It’s Time to Deliver

Yesterday there was a gathering at the Federal Building, downtown Providence at Kennedy Plaza. Again, I was struck by how many busy professional people were able to make the time to be there. I counted two doctors, two nurses, a social worker, a retired rescue captain– all there to petition our representatives in Congress to give us real health care reform.

One nurse who spoke gave me permission to post her testimony, so here are the words of Kelly Shinners, RN…

I’m here to talk about the crisis of care that exists today in the area of mental health treatment–specifically the treatment of drug and alcohol addiction.

Day after day I see patients discharged too soon, often without access to medications essential to the prevention of relapse. I hear people tell me that yes, they will relapse if they are discharged before they are ready. Too often these people are back a week later, with all their previous treatment wiped away. All too often I hear nothing more about a person like this until I read his or her obituary in the paper.

This kind of situation does not happen because a doctor or caregiver has failed to do his or her job. It doesn’t happen because a social worker is ignorant or unaware of appropriate aftercare programs. And this is not because the patient doesn’t want to get well. The reason patients are going out the door–early and unequipped–is because they are being pushed out by insurance companies which set limits on patient care which cripple and undermine the efforts of the healthcare professionals to provide patients with appropriate care. By denying claims for these patients, insurance companies are taking the decision out of the hands of the caregivers, an act that is dangerous and sometimes even deadly for the patient.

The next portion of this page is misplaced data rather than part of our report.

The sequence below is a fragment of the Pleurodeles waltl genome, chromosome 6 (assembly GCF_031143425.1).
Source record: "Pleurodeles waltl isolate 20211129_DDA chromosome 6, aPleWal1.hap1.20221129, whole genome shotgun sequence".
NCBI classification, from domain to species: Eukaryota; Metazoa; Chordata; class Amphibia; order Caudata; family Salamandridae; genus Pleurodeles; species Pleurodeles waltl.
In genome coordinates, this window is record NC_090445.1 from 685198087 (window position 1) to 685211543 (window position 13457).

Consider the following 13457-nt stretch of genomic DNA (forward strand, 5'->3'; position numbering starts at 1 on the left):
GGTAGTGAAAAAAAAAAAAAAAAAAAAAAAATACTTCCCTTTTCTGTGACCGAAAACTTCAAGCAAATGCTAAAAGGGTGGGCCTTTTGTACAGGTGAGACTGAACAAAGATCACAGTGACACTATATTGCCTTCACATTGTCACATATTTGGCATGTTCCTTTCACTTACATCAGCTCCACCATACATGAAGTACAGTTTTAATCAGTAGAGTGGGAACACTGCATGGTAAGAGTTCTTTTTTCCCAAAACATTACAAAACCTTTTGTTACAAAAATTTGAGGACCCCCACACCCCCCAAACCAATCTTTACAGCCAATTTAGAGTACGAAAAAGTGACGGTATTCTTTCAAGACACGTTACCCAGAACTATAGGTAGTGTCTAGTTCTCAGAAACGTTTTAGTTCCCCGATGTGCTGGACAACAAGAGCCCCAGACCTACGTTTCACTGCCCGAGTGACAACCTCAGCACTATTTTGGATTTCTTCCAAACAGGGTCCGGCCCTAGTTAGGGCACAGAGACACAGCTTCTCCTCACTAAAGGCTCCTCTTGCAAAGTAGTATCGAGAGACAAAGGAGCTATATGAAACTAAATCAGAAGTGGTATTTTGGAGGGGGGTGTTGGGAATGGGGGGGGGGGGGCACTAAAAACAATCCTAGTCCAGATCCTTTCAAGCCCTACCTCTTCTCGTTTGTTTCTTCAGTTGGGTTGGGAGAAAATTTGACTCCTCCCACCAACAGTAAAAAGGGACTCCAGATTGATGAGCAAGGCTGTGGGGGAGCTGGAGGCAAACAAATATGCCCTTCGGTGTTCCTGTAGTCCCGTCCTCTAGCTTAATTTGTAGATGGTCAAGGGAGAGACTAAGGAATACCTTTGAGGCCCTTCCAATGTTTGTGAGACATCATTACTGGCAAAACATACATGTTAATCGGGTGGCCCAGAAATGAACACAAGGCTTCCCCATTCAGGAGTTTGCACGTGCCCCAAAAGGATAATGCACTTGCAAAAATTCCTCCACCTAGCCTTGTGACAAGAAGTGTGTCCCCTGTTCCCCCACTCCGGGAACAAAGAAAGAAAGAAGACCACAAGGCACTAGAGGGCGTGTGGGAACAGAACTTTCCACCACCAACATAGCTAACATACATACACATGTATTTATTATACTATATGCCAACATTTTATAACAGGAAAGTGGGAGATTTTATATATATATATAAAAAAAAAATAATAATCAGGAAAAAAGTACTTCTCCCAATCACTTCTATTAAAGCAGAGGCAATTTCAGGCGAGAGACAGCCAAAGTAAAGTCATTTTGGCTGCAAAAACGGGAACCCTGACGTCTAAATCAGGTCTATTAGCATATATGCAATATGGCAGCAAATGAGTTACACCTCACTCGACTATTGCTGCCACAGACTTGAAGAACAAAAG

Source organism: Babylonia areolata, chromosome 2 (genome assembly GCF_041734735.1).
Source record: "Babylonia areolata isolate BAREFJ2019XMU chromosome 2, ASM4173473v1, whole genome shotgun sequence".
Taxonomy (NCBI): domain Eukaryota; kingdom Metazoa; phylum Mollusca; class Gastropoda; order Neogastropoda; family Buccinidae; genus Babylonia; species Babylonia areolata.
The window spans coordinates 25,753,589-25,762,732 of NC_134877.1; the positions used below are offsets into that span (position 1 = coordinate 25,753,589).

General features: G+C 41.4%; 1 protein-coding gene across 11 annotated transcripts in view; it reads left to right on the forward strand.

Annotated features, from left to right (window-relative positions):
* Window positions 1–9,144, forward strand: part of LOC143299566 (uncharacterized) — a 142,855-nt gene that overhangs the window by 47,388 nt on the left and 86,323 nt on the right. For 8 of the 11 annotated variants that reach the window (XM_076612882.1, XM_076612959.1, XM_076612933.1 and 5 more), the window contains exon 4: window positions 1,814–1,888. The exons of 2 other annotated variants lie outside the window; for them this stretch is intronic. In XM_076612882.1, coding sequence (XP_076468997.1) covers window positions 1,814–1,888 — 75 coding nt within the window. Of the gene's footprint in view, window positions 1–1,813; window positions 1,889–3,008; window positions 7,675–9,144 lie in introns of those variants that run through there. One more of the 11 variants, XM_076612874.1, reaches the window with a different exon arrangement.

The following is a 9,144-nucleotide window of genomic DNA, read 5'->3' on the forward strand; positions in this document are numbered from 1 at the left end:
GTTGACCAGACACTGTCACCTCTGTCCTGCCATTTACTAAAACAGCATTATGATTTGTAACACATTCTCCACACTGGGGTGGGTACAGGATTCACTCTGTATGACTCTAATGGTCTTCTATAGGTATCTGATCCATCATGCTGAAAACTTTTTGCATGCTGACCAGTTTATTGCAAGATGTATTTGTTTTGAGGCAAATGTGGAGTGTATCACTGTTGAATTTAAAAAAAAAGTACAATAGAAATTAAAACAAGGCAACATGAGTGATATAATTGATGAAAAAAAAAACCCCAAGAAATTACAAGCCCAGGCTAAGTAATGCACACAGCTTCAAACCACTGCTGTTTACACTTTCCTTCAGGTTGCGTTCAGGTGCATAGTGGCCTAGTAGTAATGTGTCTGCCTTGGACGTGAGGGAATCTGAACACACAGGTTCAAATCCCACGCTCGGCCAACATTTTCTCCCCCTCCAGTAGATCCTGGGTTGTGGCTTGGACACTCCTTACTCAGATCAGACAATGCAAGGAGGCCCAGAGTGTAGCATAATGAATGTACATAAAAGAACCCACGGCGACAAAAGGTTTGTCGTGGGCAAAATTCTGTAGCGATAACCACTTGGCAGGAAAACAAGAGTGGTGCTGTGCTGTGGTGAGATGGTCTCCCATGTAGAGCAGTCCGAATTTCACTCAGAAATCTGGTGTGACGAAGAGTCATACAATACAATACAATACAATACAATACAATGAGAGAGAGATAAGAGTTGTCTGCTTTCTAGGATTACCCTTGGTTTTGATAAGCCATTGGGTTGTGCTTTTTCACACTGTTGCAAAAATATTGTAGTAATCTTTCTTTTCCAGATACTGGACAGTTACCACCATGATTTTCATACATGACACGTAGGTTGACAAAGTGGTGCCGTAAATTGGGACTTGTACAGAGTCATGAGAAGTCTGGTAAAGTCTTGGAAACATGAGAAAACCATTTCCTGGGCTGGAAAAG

For someone dealing with the disease of addiction, proper treatment is a matter of life and death, because the next drink may lead to organ failure or a fatal accident, the next drug to an overdose. To Big Insurance, these individual are nothing more than numbers on a list; they might tell you that everyone is getting adequate treatment but every day I see a different story playing out, over and over.

I wish I could say that what the insurance companies are telling us is true– that patients who are denied treatment or who slip through the cracks are few and far between, that everything’s just fine the way it is. Unfortunately, this is not the case, and I know because I see it every day in my work. In actuality, the denial of care is the norm rather than the exception, because that’s how the Insurance game works–PROVIDING HEALTH CARE IS CONSIDERED A LOSS TO THEM!

It’s obvious to everyone, no matter their political slant, that there is a crisis in healthcare today. Healthcare professionals and workers have been more than reasonable in giving insurance companies a chance to participate in healthcare reform, but this is not enough for them.

Rather than work for their money under a ‘Medicare for All’ system, or prove that they can deliver the same care for less money as they claim by competing with the ‘Public Option’ as the ‘Private Option’, insurance companies are spending millions of your premium dollars to insure that nothing changes.

They cover the young and healthy (as long as there are no preexisting conditions, of course) and leave the elderly and the sick and the desperately needy to rely on charity, and on the government-supported healthcare already in place: Medicare and Medicaide.

If Big Insurance doesn’t want to operate in honest competition, in the spirit of legitimate concern for others–if they continue to treat the addicts, the mentally ill, and others as abstract numbers on a page–then my suggestion is that they be cut out of the equation entirely. We institute a single-payer system, one that’s been proven to work over and over, in country after country around the world.

It isn’t just a slogan. We need real healthcare reform, and we need it now.

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